The row parameter represents each character row (8 pixel rows) on the display, so the range is 0 to 7

The column parameter represents each character column, the range is 0 to 20

oled-exp cursor <row>,<column>

Examples

To write Hello on the first line, and then How are you? on the 4th row:

oled-exp write Hello cursor 3,0 write "How are you?"

Set the cursor to the start of the last character row:

oled-exp cursor 7,0

Set the cursor to the middle of the 2nd row:

oled-exp cursor 2,10

#### Set the Cursor Position by Pixel Column

Set the cursor position on the display, any writes after this command will start at the specified row and pixel.

The row parameter represents each character row (8 pixel rows) on the display, so the range is 0 to 7

The pixel parameter represents each pixel column, the range is 0 to 127

oled-exp cursorPixel <row>,<pixel>

Examples

To write Hello a quarter of the way through the first line, and then How are you? in the middle of the 4th row:

oled-exp cursorPixel 0,31 write Hello cursorPixel 3,63 write "How are you?"

Set the cursor to the start of the last character row:

oled-exp cursorPixel 7,0

Set the cursor to the middle of the 2nd row:

oled-exp cursorPixel 2,63

#### Scrolling

The OLED can scroll whatever is on the screen horizontally or diagonally upwards. The text/image will wrap around the edges.

oled-exp scroll <direction>

Supported directions: * left * right * diagonal-left * diagonal-right * stop * This is to disable scrolling.

### Drawing Images on the Display

The OLED Screen can also be used to display images. The Console can be used to convert existing images into a format that is compatible with the OLED Expansion and save the output to an Omega. Functions in the C library can read the image data and display it on the OLED Expansion. Alternatively, a buffer can be created programatically and displayed on the OLED.

#### Creating Image Files

The Console OLED App can be used to create OLED Expansion compatible image files. Navigate to the Image tab of the OLED App:

Once an image has been selected, a button and form will appear that allow you to save the OLED image file to your Omega:

After the image name and location are selected, click the Save to Omega button.

#### OLED Image File Details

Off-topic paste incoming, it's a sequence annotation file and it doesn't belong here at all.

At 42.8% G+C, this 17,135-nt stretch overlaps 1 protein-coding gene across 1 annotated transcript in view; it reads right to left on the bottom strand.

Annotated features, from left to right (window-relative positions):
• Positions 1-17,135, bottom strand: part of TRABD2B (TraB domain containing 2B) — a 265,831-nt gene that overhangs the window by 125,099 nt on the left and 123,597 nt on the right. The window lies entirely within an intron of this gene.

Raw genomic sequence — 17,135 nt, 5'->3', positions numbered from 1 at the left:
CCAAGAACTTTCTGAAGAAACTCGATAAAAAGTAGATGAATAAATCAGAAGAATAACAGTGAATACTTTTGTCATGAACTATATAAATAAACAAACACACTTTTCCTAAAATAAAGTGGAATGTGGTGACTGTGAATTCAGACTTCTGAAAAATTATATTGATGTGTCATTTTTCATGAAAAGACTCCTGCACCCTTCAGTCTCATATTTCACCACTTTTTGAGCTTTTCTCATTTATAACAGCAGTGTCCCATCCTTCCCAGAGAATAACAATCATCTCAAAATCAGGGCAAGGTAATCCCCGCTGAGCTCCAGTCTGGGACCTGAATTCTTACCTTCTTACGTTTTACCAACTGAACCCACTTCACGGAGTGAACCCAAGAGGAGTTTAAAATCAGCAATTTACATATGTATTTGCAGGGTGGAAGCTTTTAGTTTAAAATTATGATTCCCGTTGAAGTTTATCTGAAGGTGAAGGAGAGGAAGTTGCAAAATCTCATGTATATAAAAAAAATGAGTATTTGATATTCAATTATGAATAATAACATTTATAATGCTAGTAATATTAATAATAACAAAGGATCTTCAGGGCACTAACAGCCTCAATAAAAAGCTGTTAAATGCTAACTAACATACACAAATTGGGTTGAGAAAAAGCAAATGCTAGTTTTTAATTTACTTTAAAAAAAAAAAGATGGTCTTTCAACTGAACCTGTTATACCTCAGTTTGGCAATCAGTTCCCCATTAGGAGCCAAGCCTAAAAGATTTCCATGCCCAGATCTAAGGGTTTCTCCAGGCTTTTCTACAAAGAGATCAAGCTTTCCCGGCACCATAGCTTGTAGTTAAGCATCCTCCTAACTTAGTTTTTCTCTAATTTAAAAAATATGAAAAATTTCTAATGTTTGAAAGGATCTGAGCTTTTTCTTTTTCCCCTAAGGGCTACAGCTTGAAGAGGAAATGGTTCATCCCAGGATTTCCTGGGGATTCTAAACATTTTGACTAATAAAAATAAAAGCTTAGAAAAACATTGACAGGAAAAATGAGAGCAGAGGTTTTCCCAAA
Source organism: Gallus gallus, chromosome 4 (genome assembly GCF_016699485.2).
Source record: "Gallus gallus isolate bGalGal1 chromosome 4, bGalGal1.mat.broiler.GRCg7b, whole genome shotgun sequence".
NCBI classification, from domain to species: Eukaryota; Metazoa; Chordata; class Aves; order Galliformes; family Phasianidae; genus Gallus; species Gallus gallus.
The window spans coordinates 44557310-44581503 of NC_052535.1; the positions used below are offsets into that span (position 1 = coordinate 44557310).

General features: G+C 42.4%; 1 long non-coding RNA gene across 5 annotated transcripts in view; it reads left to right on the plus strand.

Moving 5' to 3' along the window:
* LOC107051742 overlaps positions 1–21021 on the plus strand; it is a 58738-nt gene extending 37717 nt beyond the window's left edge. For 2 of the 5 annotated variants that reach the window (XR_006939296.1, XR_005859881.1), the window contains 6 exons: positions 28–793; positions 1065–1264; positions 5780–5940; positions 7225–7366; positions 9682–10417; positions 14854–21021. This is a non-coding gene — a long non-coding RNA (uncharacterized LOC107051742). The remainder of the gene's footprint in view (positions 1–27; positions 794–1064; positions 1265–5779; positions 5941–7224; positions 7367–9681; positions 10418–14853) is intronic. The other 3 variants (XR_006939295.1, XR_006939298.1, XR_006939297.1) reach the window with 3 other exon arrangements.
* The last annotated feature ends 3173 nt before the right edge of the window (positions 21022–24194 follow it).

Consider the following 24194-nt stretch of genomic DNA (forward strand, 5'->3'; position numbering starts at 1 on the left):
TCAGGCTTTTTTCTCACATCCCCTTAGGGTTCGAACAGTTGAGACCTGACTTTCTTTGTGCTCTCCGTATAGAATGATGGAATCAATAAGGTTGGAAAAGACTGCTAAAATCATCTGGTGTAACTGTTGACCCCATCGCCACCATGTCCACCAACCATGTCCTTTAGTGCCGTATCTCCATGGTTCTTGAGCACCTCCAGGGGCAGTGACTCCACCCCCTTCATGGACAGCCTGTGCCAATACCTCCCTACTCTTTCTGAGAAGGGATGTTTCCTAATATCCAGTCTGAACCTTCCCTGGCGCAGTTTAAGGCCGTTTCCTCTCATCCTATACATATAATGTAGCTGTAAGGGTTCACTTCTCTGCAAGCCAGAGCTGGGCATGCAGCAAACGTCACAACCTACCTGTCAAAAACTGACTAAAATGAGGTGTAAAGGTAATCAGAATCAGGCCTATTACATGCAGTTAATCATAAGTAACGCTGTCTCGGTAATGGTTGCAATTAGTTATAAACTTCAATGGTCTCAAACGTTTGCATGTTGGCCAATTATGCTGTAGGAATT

The OLED image files store the image data as 1024 bytes represented in hexadecimal. Each byte represents eight vertical pixels, with the first 128 bytes representing the columns in Page 0, the following 128 bytes representing the columns in Page 1, and so on.

If this is unclear, see the Understanding the Display Section in the OLED Expansion Library documentation article for details on how the display is addressed.

#### Displaying Images from a File

To display the OLED image file on the OLED Expansion:

oled-exp draw <path to oled image file>

Example

Draw an image saved to /root/image.lcd on the display:

oled-exp draw /root/image.lcd

Initialize the display and draw an image saved to /tmp/onion.lcd:

oled-exp -i draw /tmp/onion.lcd

### Supported Characters

The OLED Display supports the following characters:

SPACE, !, ", #, \$, %, &, ', (, )
, * , + , , , - , . , / , 0 , 1 , 2 , 3 , 4 , 5 , 6 , 7 , 8 , 9 , a , b , c , d , e , f , g , h , i , j , k , l , m , n , o , p , q , r , s , t , u , v , w , x , y , z , A , B , C , D , E , F , G , H , I , J , K , L , M , N , O , P , Q , R , S , T , U , V , W , X , Y , Z , : , ; , < , = , > , ? , @ , [ , \ , ] , ^ , _ ,  , { , | , } , ~`

### Using the Libraries

The C library and Python module will give you the flexibility to use the OLED Expansion however you want in your own programs.

For more information, see our guide to using the OLED Expansion C Library, or our guide to using the OLED Expansion Python Module.